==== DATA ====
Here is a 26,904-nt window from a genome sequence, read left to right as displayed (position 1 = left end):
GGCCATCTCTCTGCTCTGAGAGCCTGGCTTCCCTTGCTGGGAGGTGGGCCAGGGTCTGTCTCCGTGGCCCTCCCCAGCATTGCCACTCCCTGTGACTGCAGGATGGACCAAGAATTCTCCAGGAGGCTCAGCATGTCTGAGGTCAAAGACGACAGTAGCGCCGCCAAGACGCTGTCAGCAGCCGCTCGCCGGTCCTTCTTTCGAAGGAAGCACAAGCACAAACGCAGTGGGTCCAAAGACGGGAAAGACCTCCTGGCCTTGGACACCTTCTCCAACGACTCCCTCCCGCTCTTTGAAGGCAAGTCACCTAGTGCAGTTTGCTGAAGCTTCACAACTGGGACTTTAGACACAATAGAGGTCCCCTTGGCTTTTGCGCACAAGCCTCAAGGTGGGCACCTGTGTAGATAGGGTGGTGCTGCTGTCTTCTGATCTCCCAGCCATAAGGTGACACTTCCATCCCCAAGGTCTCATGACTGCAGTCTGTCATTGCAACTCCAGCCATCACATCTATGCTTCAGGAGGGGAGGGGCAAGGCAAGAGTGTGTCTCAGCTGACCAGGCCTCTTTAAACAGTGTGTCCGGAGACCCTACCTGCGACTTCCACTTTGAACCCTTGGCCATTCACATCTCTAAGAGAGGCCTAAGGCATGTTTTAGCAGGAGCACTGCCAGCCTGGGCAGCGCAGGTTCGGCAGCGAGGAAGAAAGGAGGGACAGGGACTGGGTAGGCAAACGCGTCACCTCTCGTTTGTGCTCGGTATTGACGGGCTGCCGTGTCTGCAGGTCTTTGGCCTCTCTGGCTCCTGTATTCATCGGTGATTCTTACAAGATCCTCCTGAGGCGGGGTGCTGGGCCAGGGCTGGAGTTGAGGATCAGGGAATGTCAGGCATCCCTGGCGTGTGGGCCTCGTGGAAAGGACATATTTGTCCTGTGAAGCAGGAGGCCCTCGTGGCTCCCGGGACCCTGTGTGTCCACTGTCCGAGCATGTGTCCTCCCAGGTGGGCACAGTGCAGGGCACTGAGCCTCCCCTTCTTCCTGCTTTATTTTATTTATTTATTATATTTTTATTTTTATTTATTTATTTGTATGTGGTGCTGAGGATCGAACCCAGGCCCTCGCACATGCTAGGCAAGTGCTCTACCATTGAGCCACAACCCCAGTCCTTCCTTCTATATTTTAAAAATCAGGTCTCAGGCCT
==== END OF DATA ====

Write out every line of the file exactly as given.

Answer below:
Here is a 26,904-nt window from a genome sequence, read left to right as displayed (position 1 = left end):
GGCCATCTCTCTGCTCTGAGAGCCTGGCTTCCCTTGCTGGGAGGTGGGCCAGGGTCTGTCTCCGTGGCCCTCCCCAGCATTGCCACTCCCTGTGACTGCAGGATGGACCAAGAATTCTCCAGGAGGCTCAGCATGTCTGAGGTCAAAGACGACAGTAGCGCCGCCAAGACGCTGTCAGCAGCCGCTCGCCGGTCCTTCTTTCGAAGGAAGCACAAGCACAAACGCAGTGGGTCCAAAGACGGGAAAGACCTCCTGGCCTTGGACACCTTCTCCAACGACTCCCTCCCGCTCTTTGAAGGCAAGTCACCTAGTGCAGTTTGCTGAAGCTTCACAACTGGGACTTTAGACACAATAGAGGTCCCCTTGGCTTTTGCGCACAAGCCTCAAGGTGGGCACCTGTGTAGATAGGGTGGTGCTGCTGTCTTCTGATCTCCCAGCCATAAGGTGACACTTCCATCCCCAAGGTCTCATGACTGCAGTCTGTCATTGCAACTCCAGCCATCACATCTATGCTTCAGGAGGGGAGGGGCAAGGCAAGAGTGTGTCTCAGCTGACCAGGCCTCTTTAAACAGTGTGTCCGGAGACCCTACCTGCGACTTCCACTTTGAACCCTTGGCCATTCACATCTCTAAGAGAGGCCTAAGGCATGTTTTAGCAGGAGCACTGCCAGCCTGGGCAGCGCAGGTTCGGCAGCGAGGAAGAAAGGAGGGACAGGGACTGGGTAGGCAAACGCGTCACCTCTCGTTTGTGCTCGGTATTGACGGGCTGCCGTGTCTGCAGGTCTTTGGCCTCTCTGGCTCCTGTATTCATCGGTGATTCTTACAAGATCCTCCTGAGGCGGGGTGCTGGGCCAGGGCTGGAGTTGAGGATCAGGGAATGTCAGGCATCCCTGGCGTGTGGGCCTCGTGGAAAGGACATATTTGTCCTGTGAAGCAGGAGGCCCTCGTGGCTCCCGGGACCCTGTGTGTCCACTGTCCGAGCATGTGTCCTCCCAGGTGGGCACAGTGCAGGGCACTGAGCCTCCCCTTCTTCCTGCTTTATTTTATTTATTTATTATATTTTTATTTTTATTTATTTATTTGTATGTGGTGCTGAGGATCGAACCCAGGCCCTCGCACATGCTAGGCAAGTGCTCTACCATTGAGCCACAACCCCAGTCCTTCCTTCTATATTTTAAAAATCAGGTCTCAGGCCT